Patients with dementia often show motor perseveration, inappropriately repeating the same movement due to loss of ability to inhibit ongoing activity. This may be observed with repetition of words or ideas (this can occasionally be seen in normal individuals when fatigued or under emotional strain). Another manifestation of this perseveration can be seen when testing resting muscle tone. The patient appears to have an inability to relax, termed "paratonia," when the examiner is attempting to passively move a body part. This can be quite frustrating to the examiner, since it appears that the patient is willfully resisting passive movement. This perseveration of tone can meld into a perseveration of movement as the patient overcomes initial inertia and gets into rhythm with the examiners testing movements. The examiner becomes aware of this when releasing the patient's arm or leg and instead of dropping relaxed to the bed, it continues the supposed passive movements. Paratonia (or gegenhalten), can be seen in infants and young children and accordingly may also represent a regression of function. It can be seen in normal individuals, but is much more common in patients with dementia, and therefore has been included with other things as a "soft sign" of dementia.
Historically, diffuse hemispheric disease (i.e., dementia) has been considered to be a progressive and hopeless condition of old age. Twenty years ago, current knowledge and therapeutics accepted just that attitude with few fortunate exceptions. Today the number of treatable and potentially reversible disorders of the cerebral hemispheres is growing although the majority of cases of dementia are not reversible. Additionally, some of the previously untreatable dementias are yielding partially to new therapies. New diseases are not appearing; old entities are being recognized as treatable with the expansion of etiologically and therapeutically oriented research in dementia. Obviously, the treatable causes of dementia must take diagnostic priority though they may be statistically unlikely.
Some brain functions are localized to specific hemispheric regions. For example, there are areas of primary motor and sensory function that are highly localized. On the motor side, skilled movements (particularly of the distal upper limbs) of the contralateral side of the body are initiated by the primary motor cortex in the precentral gyrus. There are areas of highly localized sensory function, including the somatosensory cortex in the postcentral gyrus and the visual cortex of the occipital lobe. Damage to these areas can affect the ability to feel things or see things on the contralateral side of the body. The ability to hear and smell are bilaterally represented, and therefore are generally unaffected by unilateral brain injury. There are several more complex functions that lateralize. Included among these functions are language, handedness and visuospatial orientation and, as already alluded to above, learning, emotionality, and behavioral inhibitory control.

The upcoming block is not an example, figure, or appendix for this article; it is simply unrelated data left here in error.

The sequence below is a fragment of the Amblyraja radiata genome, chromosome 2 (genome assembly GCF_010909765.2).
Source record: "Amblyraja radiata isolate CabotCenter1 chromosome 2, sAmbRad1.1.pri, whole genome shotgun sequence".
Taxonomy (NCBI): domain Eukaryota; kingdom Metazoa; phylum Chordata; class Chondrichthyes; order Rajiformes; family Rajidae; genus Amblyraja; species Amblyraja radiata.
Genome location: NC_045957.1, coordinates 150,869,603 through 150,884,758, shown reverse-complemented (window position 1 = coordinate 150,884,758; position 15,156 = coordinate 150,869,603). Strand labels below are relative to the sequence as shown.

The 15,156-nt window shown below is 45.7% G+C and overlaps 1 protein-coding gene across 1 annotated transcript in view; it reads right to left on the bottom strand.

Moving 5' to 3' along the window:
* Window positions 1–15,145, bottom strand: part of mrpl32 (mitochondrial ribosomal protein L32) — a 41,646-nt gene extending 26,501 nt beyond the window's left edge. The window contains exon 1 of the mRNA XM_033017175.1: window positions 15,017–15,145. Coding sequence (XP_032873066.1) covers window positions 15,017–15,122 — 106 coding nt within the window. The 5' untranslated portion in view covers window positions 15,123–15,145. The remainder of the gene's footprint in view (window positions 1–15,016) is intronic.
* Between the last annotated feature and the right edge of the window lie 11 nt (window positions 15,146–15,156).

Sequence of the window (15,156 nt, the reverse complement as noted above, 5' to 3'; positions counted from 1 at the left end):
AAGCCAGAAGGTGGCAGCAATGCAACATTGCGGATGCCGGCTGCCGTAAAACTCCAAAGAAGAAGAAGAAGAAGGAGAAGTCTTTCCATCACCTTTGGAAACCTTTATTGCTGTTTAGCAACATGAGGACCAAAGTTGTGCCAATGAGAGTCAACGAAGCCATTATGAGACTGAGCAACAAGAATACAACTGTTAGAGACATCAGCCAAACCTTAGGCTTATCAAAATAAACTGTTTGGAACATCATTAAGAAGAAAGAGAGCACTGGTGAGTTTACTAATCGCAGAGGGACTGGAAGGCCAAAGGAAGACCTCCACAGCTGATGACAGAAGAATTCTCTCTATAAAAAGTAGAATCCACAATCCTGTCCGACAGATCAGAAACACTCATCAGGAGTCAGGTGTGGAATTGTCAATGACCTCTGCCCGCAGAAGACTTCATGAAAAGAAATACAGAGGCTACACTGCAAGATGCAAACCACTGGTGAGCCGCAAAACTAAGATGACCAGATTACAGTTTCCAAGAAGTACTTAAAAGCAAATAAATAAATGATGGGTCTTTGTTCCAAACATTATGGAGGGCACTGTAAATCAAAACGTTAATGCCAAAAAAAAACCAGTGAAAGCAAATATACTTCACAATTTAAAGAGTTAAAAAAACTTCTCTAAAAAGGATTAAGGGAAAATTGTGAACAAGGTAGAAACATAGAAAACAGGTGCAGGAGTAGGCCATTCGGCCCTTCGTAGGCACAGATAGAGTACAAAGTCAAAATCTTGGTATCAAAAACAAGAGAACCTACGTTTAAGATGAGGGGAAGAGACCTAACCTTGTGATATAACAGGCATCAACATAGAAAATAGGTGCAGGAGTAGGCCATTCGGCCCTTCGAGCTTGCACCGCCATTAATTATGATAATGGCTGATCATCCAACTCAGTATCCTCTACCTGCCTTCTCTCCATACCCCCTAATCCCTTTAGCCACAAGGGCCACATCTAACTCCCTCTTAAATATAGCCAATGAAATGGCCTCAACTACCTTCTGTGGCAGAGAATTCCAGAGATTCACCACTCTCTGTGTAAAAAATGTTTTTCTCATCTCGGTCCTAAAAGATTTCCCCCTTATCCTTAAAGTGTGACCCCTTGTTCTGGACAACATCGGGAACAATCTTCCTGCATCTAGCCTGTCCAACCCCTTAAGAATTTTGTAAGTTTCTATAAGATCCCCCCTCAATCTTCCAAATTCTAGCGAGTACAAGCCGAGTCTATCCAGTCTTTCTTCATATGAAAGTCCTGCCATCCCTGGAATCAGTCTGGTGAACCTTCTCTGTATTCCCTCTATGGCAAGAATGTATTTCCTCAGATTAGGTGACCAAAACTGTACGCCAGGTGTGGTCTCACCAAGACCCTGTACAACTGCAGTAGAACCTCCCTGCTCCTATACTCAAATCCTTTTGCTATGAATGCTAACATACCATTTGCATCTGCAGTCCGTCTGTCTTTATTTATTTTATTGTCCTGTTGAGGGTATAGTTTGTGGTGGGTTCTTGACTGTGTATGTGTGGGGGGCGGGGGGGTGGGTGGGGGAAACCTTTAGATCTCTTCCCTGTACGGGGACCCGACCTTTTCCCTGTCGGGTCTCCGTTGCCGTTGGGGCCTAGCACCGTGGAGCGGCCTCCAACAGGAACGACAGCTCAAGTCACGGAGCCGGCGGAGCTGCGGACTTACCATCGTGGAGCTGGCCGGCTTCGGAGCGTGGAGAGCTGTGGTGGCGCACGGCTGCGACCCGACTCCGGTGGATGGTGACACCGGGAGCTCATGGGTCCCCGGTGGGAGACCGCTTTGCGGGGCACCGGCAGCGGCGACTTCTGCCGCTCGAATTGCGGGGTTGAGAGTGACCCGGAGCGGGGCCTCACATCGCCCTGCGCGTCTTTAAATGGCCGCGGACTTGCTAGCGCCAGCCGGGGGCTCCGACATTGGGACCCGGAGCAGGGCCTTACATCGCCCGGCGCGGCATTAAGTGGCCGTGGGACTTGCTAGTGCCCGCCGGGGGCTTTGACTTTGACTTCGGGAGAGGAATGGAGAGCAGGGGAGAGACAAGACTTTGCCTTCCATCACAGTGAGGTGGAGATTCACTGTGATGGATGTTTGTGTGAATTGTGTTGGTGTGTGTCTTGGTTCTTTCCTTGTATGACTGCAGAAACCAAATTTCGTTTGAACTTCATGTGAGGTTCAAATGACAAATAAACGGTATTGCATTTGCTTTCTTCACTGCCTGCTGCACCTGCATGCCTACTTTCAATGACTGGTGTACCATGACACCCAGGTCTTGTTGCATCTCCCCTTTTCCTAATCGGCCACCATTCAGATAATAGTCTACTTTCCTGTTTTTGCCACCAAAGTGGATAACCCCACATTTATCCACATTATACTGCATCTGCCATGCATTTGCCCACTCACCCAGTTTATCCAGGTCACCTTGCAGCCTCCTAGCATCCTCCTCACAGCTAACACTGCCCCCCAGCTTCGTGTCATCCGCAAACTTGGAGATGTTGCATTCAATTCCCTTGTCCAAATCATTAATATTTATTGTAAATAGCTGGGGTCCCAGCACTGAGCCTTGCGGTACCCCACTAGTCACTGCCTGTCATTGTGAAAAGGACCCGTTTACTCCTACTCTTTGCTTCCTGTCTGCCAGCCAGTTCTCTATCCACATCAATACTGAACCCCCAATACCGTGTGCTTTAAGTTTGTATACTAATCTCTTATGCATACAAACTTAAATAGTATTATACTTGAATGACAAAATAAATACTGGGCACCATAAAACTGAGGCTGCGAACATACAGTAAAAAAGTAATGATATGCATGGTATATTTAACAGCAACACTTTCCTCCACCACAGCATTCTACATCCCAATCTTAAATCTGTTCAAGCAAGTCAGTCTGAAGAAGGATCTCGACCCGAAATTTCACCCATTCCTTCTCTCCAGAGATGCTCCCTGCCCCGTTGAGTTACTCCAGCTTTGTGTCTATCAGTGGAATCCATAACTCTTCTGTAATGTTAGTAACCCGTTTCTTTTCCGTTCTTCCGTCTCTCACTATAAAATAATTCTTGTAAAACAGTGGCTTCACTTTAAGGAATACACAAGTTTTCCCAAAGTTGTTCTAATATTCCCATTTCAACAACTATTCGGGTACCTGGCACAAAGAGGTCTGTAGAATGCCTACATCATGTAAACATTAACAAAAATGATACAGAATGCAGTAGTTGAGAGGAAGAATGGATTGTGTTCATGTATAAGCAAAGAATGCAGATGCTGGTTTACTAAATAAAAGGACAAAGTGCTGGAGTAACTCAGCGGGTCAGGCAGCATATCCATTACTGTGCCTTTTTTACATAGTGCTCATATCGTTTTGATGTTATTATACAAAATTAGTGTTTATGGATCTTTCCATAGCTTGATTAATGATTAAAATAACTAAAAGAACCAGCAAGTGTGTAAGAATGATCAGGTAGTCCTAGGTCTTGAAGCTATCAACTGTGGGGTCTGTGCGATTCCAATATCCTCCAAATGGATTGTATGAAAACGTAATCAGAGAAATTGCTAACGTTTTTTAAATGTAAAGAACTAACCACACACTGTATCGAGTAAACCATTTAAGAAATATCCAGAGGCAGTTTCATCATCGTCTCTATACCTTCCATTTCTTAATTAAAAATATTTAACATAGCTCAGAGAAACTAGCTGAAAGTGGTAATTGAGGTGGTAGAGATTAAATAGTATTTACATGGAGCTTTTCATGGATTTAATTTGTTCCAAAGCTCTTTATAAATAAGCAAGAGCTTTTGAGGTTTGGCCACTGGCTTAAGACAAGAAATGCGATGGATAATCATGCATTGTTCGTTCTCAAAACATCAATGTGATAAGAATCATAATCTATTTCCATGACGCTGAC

In 97% of the population language is represented in the left hemisphere, with little if any contribution from the right hemisphere. Only three in one hundred people will have significant right hemispheric representation of speech functions; of those three, two will have significant bilateral representation of speech, with only one individual having right hemisphere dominance. It is known that early brain injury (the earlier the better, but generally before the age of about 4), is associated with transference of language function to the spared hemisphere. With increasing age and gradual lateralization and anatomical fixation of speech functions to the left hemisphere, less and less flexibility remains.
The areas involved in the central organization of language, which is man's most advanced capability, are appropriately the most advanced and latest developed neocortical zones. It is not too surprising that this highest function would localize in the most advanced regions and further still that this function would tend to utilize the greatest expanse of advanced cortex, which happens to be, in most, localized on the left. The above is interesting but grossly speculative.
"Why are some functions only represented on one side of the brain?" might be the next question. No one has proposed a fully satisfactory answer to this teleological question. It is possible that this is for efficiency, such that language function does not have to occupy similarly large areas on both sides of the brain (leaving more cortex for other functions). However, this is speculative. Man appears to be, with rare exception, the only animal with significant lateralization of such an important function (some birds apparently have lateralization of their singing capabilities).